A Botanical Story of Slavery and Survival
Some of the stories about the most massive forced migration in history are hard to come by. Contrary to popular belief, there was a great variety in how Africans experienced human trafficking and the ingenious ways that they developed to survive the inhumane conditions. After decades of research on the African Diaspora I recently came to understand slavery from a totally new perspective, learning the botanical story of slavery and the plants that were brought to the New World by Africans and their captors from the incredible book, In The Shadow of Slavery: Africa’s Botanical Legacy in the Atlantic World.
Here are two plants whose stories demonstrate how the true wisdom of Africa has travelled the world. That these stories are mostly unknown, shows us that more must be done to decolonize our educational system and the academic research that feeds it.
The first bananas came from Asia. They were brought to Africa thousands of years ago in what is known as the Monsoon Trade. The Africans used their farming skills to domesticate and improve the plant, and it became a staple food in many parts of the continent. When Europeans arrived in Africa, they found the banana and the closely related plantain, to be excellent sources of food for the long and difficult passage to the Americas. Upon arrival in the tropics, the two plants were critical food sources for keeping alive the multitudes of new inhabitants that the slave trade brought over. Some slave boats carried tons of banana and plantain offshoots to be planted wherever the slaves they carried were sold. Many of those slaves had been farmers and their knowledge fed the agricultural passage of the banana to the New World. Although the first banana plantations were farmed by slaves for their own food, the industry has grown into a post-colonial giant. Ironically, many descendants of those same Africans work in the Banana plantations of Latin America and the Caribbean. In these areas the plantations are often the only source of sustainable employment. Working in these plantations includes harsh physical labor and being exposed to agricultural chemicals on the skin and in the air.
When the Europeans arrived in Africa, each community they encountered was using a traditional system for staying well. Medicinal plants and disease prevention were part of daily life for all people. Each community would also have a person or people who were specifically skilled at healing as their “job” in the tribe. For those who were captured and forced to survive the harsh conditions of their new home, medicine plant knowledge helped to keep them alive. An important plant for that purpose was the Cola Nut, which was used on the slave ships to keep the drinking/cooking water from spoiling over the long journey. As some Africans shared this wisdom with their captors, others hid the plant on their body. Fortunately, it was a common spiritual amulet at the time and so many Africans were successful in planting the tree on arrival in the New World.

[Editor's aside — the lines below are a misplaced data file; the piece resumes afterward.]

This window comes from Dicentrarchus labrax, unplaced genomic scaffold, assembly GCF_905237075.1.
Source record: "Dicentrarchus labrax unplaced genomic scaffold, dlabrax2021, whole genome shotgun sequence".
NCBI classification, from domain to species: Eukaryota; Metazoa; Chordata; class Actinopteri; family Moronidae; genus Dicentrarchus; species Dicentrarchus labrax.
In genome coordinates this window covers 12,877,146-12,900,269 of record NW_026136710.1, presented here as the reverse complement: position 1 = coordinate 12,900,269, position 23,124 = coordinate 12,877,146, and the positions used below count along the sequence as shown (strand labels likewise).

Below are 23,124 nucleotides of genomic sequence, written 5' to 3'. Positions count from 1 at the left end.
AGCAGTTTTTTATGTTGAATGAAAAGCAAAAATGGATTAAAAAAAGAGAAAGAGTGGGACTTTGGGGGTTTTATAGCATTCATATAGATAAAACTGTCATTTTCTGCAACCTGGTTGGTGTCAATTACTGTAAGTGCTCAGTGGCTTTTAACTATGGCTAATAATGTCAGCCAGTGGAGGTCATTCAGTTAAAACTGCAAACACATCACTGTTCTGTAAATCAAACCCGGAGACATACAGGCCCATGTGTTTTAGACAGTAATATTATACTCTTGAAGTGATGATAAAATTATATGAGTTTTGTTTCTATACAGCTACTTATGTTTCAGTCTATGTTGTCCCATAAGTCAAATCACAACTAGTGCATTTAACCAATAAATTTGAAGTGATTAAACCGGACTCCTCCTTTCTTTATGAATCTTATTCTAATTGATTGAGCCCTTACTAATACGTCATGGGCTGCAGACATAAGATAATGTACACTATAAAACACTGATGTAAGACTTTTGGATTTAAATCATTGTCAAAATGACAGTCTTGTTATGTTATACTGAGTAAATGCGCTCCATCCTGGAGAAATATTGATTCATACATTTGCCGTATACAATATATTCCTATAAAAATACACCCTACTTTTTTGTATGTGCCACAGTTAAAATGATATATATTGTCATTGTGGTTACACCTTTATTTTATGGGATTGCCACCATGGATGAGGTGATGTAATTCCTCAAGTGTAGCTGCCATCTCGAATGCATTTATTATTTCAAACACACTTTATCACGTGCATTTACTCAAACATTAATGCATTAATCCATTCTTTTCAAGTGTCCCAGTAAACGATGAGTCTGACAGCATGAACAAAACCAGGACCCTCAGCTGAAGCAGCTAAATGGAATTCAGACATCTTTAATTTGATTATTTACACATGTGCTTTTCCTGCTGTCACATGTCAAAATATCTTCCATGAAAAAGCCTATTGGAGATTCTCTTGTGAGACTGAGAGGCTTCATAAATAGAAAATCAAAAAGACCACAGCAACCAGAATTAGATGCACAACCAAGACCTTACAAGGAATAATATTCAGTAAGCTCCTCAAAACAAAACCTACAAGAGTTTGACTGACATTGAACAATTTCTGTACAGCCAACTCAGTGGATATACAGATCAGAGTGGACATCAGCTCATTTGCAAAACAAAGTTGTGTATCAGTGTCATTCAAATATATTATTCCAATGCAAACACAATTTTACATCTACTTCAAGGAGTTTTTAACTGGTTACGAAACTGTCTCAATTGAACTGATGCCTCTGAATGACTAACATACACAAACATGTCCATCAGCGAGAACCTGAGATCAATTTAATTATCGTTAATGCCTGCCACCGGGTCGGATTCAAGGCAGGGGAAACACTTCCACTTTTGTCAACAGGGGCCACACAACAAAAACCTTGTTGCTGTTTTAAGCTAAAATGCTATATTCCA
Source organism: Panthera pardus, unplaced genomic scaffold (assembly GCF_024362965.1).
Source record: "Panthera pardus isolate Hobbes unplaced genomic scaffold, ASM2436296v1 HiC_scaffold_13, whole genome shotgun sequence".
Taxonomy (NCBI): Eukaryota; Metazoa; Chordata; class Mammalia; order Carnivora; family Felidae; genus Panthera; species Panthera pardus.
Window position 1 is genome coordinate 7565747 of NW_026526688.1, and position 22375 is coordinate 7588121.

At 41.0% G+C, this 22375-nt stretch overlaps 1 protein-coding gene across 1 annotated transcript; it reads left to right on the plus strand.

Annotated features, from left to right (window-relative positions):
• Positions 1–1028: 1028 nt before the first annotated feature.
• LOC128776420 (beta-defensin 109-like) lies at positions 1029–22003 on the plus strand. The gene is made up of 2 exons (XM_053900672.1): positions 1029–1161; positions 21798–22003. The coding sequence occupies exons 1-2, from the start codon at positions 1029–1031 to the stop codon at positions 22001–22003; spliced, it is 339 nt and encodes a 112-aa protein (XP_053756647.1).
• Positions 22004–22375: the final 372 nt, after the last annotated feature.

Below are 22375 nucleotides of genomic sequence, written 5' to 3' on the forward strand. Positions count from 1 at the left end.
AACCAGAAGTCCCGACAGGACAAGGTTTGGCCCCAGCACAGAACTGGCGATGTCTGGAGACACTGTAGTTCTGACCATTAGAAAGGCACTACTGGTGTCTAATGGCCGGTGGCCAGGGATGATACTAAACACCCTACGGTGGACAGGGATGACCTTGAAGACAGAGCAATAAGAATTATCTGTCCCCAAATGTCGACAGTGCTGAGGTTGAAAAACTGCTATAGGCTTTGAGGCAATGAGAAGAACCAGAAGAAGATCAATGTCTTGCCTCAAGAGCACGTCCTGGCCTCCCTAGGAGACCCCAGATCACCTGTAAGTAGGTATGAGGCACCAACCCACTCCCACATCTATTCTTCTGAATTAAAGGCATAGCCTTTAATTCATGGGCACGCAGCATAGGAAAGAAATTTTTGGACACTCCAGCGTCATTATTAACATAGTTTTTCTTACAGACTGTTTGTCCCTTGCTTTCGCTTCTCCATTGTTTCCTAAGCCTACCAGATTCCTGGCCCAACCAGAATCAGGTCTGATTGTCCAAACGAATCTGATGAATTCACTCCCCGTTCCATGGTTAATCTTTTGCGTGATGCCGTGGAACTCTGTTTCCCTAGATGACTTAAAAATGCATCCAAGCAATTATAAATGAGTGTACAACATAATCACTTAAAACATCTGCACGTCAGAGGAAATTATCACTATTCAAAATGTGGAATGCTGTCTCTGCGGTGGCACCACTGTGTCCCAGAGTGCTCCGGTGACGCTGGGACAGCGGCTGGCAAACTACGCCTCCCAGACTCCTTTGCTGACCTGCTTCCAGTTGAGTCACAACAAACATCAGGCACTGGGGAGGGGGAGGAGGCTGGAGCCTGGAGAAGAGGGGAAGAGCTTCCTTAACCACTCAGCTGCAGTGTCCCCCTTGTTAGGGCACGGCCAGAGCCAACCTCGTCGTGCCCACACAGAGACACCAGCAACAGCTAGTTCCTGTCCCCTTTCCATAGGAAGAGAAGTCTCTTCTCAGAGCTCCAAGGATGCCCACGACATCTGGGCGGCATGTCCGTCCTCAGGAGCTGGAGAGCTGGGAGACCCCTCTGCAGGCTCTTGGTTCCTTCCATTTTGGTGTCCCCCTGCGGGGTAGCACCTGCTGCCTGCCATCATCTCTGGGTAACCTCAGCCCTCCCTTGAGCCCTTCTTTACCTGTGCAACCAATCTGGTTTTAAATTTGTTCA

A local Afro-Costa Rican man, Wilfred Cornwall, was taught the art of healing with plants from his grandmother. We can assume she inherited this healing tradition from her African descendants, who also passed down to her the Cola Nut and other African medicinal plants that she grew in her garden. She, like her ancestors that were brought to the Caribbean as slaves, relied on these medicinal plants for survival in unsanitary conditions and frequent starvation. Wilfred’s grandmother taught him that the Cola Nut was called Bissy, a name brought directly from Africa. He did not know that this was the same plant used to make Coca Cola, whose original recipe included the powerful African extract among other medicinal plants.
A top Costa Rican ethnobotanist, Rafael Ocampo, has been studying Afro-Costa Rican medicinal plant use for decades. His strategy for public health is the maintenance of the home garden. The tradition of growing important medicinal plants near the home has kept African descendants in the Americas alive since slavery. Urbanization, cultural assimilation and local regulations have decreased the use of a home garden as a wellness tool, separating people from the plants that keep them healthy. Modern diseases that are common in Afro-America such as diabetes, heart failure, cancer and even mental health disorders, would have been treated by the home garden in the days of Wilfred’s grandmother.
There is a growing international movement to ensure the rights of the descendants of the millions of Africans that were stolen during the slave trade. These rights include the right to health and livelihood. In support of this movement, we need more research and books like In The Shadow of Slavery, which help to understand and honor the role of African wisdom in the survival of the people. In the case of the public health system, justice would include health care options that reflect ancestral traditions such as access to gardens, medicinal plants and information about how to use them, access to ritual and African-based spiritual practices and the right to make an informed choice between drinking a Bissy tea or a Coca Cola.
Check out our new African Sacred Grove project, which was also inspired by In The Shadow of Slavery.
Primary Source Carney, Judith A. & Rosomoff, Richard Nicholas. In The Shadow of Slavery: Africa’s Botanical Legacy in the Atlantic World. University of California Press, Los Angeles, California. 2009